Demand and supply shocks were one of the major challenges for global supply chains during these few months. Apart from the fact that cloud supply chains help leaders in better predicting and planning the productions or inventory with their smarter all-round analytical insights, but also gives them the flexibility to scale up and down their operations with ease as and when needed. Cloud solutions are capable of handling infinite level of scalability and thus is well equipped with supporting any demand surge and also allow organizations to scale up their operations easily with very minimal changes in the system required and that too can be performed from the ease of one’s laptop screen. To give an example, an immediate request of adding a new freight carrier which otherwise might take months can be done in a matter of few days if the cloud SCE solution provider already have a pre-installed EDI interaction setup with the carrier data stream.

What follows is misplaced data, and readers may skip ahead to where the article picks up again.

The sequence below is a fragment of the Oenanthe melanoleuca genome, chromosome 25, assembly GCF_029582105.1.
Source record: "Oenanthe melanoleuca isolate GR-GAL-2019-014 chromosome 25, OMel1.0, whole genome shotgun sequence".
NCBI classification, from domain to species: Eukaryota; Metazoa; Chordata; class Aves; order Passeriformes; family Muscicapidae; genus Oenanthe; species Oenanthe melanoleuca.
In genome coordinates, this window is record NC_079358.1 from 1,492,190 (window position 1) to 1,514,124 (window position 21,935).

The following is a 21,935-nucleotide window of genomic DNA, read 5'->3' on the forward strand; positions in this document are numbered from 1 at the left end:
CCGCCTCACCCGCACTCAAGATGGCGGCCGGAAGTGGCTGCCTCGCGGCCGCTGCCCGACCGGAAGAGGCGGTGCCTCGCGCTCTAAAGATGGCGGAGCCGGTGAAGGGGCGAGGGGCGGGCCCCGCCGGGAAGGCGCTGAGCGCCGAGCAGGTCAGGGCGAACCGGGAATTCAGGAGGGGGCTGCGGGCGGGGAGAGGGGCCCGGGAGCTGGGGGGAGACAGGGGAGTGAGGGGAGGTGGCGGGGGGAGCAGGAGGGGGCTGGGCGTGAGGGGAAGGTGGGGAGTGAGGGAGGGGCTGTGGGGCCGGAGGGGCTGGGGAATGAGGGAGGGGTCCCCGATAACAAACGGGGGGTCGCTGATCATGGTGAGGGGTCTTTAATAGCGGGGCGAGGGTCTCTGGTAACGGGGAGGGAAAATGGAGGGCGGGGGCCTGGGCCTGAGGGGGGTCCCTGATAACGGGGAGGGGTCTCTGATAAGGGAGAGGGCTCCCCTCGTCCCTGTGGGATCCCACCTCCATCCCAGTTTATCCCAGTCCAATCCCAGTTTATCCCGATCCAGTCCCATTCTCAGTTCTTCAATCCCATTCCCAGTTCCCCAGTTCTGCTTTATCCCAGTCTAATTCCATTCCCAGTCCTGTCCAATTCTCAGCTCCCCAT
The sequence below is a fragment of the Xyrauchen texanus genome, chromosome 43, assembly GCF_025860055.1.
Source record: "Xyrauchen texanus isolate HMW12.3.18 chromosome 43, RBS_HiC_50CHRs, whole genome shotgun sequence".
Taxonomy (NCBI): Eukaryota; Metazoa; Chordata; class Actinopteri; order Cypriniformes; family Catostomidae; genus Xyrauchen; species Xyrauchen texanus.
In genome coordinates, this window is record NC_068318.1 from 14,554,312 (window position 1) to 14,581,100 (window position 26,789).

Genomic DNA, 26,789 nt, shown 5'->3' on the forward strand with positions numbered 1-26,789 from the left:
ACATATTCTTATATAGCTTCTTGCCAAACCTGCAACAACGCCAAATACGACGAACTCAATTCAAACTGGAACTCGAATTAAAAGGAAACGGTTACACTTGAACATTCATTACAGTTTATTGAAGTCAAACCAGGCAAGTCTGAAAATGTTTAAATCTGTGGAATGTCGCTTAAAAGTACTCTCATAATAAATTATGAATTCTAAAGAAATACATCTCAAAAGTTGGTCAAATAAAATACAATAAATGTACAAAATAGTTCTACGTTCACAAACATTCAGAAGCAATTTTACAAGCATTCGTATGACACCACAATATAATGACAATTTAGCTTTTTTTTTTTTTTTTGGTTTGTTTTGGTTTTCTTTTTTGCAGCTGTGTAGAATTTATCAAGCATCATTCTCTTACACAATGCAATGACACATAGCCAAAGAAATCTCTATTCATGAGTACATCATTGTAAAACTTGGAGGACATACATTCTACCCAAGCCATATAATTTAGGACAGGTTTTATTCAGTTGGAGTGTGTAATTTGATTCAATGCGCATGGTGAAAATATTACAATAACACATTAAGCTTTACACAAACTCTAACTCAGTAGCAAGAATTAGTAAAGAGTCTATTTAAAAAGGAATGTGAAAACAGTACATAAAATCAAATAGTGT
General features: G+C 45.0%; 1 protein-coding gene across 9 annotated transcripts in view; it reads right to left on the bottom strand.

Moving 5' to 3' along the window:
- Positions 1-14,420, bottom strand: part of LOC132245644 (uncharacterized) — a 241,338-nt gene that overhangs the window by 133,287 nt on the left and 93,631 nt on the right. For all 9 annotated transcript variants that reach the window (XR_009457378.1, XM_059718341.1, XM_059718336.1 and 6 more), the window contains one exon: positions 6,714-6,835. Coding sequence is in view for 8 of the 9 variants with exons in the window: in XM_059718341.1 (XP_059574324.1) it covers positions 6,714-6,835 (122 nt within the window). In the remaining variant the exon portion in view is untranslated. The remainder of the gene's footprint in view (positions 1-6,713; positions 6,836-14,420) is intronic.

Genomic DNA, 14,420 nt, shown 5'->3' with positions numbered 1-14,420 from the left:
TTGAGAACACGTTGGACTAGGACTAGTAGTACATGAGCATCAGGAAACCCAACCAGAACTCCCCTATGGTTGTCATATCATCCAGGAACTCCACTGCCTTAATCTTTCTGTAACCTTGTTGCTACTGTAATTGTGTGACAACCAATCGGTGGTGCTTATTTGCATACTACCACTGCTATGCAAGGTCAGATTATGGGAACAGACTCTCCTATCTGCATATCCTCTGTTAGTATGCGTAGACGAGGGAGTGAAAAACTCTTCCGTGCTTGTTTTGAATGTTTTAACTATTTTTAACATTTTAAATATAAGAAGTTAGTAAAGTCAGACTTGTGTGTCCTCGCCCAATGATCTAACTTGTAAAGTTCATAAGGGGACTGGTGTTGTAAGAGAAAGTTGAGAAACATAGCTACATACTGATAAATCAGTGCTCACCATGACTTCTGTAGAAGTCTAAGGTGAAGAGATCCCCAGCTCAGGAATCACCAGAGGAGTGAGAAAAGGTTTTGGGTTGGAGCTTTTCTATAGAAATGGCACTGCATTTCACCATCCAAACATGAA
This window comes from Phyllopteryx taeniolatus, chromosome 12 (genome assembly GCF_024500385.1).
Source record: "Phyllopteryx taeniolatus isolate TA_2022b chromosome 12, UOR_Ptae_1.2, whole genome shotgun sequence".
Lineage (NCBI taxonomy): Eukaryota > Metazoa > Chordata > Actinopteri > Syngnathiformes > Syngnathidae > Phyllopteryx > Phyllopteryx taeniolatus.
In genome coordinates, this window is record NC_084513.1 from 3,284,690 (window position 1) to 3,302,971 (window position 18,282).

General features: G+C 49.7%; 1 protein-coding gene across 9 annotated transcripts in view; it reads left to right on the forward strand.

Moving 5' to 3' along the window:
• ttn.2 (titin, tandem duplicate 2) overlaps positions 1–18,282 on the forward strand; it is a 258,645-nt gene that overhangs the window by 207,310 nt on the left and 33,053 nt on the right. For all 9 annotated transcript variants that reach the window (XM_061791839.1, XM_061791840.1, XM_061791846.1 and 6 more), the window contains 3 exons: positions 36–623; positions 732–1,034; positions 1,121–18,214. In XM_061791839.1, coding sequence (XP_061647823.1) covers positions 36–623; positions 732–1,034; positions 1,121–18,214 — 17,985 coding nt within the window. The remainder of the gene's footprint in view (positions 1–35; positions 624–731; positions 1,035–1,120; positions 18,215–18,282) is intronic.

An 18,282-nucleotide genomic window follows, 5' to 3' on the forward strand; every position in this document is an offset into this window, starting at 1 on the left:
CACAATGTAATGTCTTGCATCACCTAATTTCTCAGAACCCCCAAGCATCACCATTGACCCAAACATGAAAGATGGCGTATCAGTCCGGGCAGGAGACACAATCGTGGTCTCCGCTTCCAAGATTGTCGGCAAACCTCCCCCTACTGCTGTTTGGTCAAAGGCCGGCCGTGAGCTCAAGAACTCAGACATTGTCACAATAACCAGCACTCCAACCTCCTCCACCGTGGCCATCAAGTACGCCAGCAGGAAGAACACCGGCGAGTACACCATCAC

Last few blogs we had looked into the new era of supply chain operations, focused on reduced human interaction, increased efficiency and more collaboration of smarter technologies like AI, Automated Mobile Robots (AMRs), drones to say a few. As we move into the next phase of business continuity for many organizations after the crisis, where processes like contactless deliveries, social distancing norms among workforce become part of the ‘new normal’ of their supply chains, cloud based infrastructure will ultimately form the major framework on which these technologies are set to evolve. All of the new technologies like AI, bots or drones need a highly connected, faster and end-to-end network for real-time interactivity, and cloud based supply chains’ easy integration capability provides them exactly that and even more with the high scalability feature.